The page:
between the last lumbar and first caudal. It may, however, be possible that the first chevron bones are so very rudimentary that they were not secured at the time, in both instances, and that moreover they do not articulate with the posterior lower surface of the vertebra in question. Van Beneden and Gervais state that the spinal processes augment in height along the vertebral column to the first lumbar vertebra in M. boops. No information is offered on this point in their description of the skeleton of M. lalandii. I found in the New Zealand specimen that the spinal processes continue rising up to the third lumbar, which is 11 ⅜ inches high, the first being 10 ¾ inches and the second 11 inches.
The sternum, a rather thickish bone, is 9 ¼ inches high and 9 inches broad. It is rounded at the top and pointed below. One well-marked articulation exists on each side for the attachment of the rib. I have added a drawing (the inner side of the bone) in illustration.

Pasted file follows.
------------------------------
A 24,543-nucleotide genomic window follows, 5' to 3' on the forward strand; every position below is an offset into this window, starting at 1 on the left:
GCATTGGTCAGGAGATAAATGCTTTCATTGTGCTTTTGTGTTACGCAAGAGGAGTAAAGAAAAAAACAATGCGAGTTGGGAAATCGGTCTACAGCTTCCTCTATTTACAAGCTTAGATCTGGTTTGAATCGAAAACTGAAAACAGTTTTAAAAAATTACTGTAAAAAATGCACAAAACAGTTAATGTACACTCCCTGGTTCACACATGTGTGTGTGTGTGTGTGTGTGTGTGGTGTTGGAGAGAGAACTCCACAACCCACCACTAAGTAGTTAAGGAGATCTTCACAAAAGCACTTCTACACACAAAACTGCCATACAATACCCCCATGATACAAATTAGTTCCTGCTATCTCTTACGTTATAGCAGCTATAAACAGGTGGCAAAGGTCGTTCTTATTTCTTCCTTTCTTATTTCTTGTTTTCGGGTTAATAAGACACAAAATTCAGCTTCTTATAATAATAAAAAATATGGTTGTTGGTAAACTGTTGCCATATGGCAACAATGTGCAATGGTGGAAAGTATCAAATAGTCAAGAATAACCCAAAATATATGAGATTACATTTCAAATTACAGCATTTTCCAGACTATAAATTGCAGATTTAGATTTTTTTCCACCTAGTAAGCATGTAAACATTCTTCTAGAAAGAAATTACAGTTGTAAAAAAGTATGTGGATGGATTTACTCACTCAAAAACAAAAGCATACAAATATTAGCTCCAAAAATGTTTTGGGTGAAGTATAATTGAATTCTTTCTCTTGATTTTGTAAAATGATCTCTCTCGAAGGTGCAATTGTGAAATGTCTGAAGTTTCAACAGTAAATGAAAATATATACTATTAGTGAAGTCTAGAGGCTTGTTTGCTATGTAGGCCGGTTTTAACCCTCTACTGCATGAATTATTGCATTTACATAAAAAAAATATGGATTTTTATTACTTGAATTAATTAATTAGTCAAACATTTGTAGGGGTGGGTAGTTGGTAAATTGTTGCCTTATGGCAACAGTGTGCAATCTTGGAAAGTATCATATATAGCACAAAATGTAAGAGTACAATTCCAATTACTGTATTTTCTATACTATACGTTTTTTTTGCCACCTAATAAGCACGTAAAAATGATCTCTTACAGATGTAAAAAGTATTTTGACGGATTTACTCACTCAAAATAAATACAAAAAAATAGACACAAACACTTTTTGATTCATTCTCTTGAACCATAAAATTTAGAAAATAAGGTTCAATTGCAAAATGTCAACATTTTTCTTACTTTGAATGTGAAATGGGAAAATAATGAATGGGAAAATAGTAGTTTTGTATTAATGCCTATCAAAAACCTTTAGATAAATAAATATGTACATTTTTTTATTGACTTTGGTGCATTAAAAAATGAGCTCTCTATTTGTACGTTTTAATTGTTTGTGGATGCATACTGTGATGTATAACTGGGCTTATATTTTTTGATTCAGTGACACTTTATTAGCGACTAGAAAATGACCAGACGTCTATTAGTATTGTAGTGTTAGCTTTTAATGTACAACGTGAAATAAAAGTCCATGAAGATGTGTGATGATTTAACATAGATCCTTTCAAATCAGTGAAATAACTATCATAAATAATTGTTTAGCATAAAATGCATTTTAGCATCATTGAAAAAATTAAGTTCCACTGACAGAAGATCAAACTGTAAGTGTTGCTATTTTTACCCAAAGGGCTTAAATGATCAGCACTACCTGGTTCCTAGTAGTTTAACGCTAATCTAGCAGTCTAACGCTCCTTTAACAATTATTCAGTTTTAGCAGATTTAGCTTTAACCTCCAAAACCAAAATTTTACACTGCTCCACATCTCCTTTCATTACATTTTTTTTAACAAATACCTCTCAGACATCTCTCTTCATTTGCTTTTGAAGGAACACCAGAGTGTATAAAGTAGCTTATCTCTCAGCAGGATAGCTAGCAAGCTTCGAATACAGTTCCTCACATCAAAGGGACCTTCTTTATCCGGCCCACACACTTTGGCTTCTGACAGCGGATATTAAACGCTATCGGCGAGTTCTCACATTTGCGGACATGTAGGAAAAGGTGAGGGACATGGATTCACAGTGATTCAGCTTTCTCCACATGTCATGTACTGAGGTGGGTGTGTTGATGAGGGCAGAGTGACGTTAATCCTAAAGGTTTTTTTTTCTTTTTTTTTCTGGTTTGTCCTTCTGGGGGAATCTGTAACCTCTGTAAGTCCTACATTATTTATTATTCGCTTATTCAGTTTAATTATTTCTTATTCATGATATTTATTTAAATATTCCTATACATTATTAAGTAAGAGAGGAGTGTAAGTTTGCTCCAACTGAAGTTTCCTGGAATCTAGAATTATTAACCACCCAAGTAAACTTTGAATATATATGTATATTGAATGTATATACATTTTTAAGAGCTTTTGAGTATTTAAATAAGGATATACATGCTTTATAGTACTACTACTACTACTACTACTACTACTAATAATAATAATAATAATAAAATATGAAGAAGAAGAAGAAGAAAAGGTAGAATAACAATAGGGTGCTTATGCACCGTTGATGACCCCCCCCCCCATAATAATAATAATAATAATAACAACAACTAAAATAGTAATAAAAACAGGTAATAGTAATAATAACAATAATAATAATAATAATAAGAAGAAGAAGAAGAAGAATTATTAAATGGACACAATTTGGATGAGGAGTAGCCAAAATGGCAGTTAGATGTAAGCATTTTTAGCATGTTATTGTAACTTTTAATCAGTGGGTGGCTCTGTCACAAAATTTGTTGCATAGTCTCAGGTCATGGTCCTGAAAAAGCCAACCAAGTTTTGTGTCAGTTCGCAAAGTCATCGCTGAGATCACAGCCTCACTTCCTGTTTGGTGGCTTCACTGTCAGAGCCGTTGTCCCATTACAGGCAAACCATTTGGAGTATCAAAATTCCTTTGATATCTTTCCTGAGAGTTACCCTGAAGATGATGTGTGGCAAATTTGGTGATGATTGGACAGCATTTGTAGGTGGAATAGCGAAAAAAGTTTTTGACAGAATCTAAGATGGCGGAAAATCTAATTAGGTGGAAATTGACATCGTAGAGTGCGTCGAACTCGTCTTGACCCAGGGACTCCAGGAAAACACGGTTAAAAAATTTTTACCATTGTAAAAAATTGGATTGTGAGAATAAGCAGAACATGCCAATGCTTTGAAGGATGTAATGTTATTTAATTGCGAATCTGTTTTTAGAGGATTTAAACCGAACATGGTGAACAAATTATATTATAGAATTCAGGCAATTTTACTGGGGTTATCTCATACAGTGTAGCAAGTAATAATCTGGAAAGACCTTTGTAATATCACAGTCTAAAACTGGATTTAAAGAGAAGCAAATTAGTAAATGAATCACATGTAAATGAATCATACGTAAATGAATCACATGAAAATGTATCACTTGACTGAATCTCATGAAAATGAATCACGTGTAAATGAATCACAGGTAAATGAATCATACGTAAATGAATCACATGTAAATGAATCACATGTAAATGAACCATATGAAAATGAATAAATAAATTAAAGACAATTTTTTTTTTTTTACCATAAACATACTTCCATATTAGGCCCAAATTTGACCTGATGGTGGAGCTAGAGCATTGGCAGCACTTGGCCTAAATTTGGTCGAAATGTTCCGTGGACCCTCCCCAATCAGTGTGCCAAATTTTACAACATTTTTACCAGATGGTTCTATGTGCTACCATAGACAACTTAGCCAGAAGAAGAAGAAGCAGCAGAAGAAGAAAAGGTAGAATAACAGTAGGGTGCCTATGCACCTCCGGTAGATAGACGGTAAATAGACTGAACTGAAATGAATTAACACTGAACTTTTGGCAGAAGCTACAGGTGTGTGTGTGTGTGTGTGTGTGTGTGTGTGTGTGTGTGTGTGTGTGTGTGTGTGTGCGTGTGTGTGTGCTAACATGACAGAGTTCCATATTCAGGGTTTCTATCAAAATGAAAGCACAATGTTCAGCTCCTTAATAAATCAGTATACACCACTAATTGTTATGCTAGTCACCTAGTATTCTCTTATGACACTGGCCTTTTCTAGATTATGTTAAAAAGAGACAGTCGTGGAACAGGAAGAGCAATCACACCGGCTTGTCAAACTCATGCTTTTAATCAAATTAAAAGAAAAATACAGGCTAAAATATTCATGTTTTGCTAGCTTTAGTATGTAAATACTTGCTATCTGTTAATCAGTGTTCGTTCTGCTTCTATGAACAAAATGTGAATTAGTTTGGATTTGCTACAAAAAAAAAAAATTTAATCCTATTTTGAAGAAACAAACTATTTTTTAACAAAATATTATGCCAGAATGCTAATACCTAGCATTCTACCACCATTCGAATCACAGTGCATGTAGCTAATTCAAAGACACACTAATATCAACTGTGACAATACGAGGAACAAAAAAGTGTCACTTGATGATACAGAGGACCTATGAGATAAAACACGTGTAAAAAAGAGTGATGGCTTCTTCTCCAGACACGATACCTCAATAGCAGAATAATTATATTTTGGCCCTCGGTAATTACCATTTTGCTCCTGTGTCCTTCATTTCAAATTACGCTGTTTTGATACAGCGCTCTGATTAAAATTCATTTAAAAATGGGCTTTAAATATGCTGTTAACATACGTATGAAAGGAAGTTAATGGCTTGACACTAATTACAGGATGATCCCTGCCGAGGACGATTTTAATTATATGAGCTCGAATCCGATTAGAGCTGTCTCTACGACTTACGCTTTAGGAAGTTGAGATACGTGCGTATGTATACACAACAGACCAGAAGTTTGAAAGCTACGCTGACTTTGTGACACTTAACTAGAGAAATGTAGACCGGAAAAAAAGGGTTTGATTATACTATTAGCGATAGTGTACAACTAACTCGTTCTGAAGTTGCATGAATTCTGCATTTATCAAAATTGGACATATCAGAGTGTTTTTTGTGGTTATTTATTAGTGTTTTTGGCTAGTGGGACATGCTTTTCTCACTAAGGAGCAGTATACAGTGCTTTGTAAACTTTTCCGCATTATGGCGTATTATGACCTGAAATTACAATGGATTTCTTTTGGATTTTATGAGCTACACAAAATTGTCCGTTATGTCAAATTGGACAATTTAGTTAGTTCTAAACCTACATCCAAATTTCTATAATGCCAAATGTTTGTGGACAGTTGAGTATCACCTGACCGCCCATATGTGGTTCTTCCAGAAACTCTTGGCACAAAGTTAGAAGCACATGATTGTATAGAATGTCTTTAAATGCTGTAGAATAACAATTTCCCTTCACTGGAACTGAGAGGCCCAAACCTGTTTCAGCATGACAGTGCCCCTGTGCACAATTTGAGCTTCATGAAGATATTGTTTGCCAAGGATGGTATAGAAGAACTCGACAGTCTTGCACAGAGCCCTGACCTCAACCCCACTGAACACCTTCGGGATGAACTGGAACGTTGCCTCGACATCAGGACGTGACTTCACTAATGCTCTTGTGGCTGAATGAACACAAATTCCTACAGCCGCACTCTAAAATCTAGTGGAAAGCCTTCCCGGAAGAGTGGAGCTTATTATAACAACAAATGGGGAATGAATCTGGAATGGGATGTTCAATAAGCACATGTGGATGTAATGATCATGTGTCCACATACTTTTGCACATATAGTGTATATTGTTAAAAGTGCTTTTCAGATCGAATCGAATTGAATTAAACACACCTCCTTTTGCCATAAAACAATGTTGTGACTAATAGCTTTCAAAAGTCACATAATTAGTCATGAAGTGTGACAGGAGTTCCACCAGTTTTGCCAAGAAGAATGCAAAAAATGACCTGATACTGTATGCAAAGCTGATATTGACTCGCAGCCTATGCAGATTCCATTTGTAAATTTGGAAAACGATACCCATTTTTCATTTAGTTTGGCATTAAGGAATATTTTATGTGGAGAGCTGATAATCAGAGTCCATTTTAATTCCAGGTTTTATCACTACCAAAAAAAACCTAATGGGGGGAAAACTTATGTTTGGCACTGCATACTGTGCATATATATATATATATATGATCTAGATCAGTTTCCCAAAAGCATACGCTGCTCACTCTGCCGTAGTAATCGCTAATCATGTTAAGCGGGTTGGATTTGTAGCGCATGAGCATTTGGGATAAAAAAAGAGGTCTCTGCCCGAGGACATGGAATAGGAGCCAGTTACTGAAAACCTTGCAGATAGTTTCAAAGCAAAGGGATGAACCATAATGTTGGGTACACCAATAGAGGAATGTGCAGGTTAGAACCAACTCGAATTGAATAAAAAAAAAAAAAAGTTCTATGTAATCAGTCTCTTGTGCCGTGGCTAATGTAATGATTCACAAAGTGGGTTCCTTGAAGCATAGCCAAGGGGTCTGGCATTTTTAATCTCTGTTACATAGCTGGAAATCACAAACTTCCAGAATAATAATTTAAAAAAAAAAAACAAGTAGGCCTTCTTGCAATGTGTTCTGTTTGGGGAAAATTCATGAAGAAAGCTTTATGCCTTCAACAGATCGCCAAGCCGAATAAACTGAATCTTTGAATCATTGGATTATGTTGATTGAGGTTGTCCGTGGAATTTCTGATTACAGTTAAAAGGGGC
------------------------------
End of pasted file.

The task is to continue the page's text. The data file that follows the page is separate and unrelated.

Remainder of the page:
The sternum of Megaptera on pl. ix. of Van Beneden's and Gervais' work varies very much from ours, as it is more in the form of a horseshoe, with its frontal part downwards, so that the open side is at the top.
The scapula, of which a correct drawing of that of the left side also accompanies these notes, measures 29½ inches in breadth by 21½ inches in height. It does not possess the character of the scapula figured by Van Beneden and Gervais on page 133 of their previouslycited work, where a well-marked acromion is existing.
Our specimen, although not totally devoid of this character in the northern Megaptera, shows this only in a very rudimentary degree. The spot whence the acromion starts in the Balæmidœ is only very slightly swollen, so that a small curve is marked on the outline of the bone. There is no sign of a coracoid.
The drawing of the scapula on plate ix. of the atlas belonging to the same work is however more in accordance with the bone of the New Zealand specimen.